TOUCHING PICTURE: Chamisa’s Plan To Move Capital City To Gweru Nation Building
19 June 2018
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By Dorrothy Moyo| MDC Alliance leader, Nelson Chamisa’s plan to change the capital city to Gweru is in sync with international trends.

A recent Telegraph report shows that many nations that have changed capital cities have developed well in nation building. Below (pictured) is one such city change, hailed as a success.

The MDC Alliance strategist David Coltart yesterday replied a critic saying:



Meanwhile, the Telegraph report lists the below among many:


Brazil’s capital relocated from overcrowded Rio de Janeiro to the planned, built city of Brasilia in 1961

Upon its establishment as Brazil’s capital, Brasilia experienced very rapid growth. Brazil’s capital change was considered a success, and many countries have been inspired by Brazil’s capital relocation achievement.


In 1991 the capital of Nigeria, Africa’s most populated country, was moved from Lagos because of overcrowding.

Abuja, a planned city in central Nigeria, was deemed to be a more neutral for Nigeria’s many ethnic and religious groups.


Almaty, in southern Kazakhstan, was the Kazakh capital when the country gained independence from the Soviet Union in 1991.

Government leaders moved the capital to the northern city of Astana in December 1997. Almaty had little room to expand, could experience an earthquake, and was very close to other newly-independent countries which could experience political turbulence.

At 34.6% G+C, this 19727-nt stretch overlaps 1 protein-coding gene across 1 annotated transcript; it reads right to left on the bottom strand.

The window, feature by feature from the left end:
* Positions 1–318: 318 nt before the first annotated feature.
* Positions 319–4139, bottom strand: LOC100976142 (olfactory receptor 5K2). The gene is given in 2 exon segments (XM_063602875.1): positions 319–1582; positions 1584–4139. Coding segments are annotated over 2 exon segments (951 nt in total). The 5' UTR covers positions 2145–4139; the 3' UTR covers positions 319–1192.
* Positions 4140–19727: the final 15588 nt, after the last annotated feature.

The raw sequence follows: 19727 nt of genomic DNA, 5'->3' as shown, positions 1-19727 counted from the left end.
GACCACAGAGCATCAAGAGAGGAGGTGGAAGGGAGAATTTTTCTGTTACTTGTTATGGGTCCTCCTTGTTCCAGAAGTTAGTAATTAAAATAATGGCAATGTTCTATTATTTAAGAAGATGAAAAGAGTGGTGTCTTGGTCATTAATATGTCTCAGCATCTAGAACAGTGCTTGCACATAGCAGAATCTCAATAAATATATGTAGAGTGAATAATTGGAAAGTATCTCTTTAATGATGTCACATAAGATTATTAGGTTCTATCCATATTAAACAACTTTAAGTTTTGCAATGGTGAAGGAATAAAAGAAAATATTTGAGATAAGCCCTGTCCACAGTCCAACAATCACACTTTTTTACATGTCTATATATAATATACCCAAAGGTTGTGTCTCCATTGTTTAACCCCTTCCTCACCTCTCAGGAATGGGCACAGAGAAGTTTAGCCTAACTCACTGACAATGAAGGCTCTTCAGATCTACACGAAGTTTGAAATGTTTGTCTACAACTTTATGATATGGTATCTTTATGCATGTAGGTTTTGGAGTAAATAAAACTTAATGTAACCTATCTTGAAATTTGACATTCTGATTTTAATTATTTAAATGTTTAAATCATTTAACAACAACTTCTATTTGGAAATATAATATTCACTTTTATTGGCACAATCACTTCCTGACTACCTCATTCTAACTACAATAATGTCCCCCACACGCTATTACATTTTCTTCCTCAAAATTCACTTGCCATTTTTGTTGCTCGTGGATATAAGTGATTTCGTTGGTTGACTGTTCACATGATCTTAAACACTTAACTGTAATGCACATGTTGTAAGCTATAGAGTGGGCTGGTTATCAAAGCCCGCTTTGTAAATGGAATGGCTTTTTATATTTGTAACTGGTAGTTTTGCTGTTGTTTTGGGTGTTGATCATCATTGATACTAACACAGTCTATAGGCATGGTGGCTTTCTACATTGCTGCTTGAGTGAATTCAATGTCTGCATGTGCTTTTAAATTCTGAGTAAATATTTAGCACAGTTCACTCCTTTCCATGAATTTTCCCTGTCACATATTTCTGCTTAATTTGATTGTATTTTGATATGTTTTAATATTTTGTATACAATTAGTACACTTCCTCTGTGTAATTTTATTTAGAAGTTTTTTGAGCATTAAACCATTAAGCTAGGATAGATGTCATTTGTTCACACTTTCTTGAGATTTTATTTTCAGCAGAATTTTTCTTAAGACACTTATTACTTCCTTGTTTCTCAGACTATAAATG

In 1961, Hurricane Hattie badly damaged Belize City, the former capital of Belize.

In 1970 Belmopan, an inland city, became the new capital of Belize to protect the government’s operations, documents, and people – in case of another hurricane.


In the 1970s, Tanzania’s capital began the move from coastal Dar es Salaam to centrally-located Dodoma. But even after many decades, the move is not complete.

Cote d’Ivoire

In 1983, Yamoussoukro became the capital of Cote d’Ivoire.

This new capital was the hometown of the President of Cote d’Ivoire, Felix Houphouet-Boigny, who wanted to spur development in the central region of Cote d’Ivoire.

However, many government offices and embassies remain in the former capital, Abidjan.


Burma’s capital was formerly Rangoon.

In November 2005, government workers were suddenly told by the military junta to move to the more northern city of Naypyidaw, which had been constructed since 2002 but whose existence not publicised. There is still no clear explanation why Burma’s capital was relocated.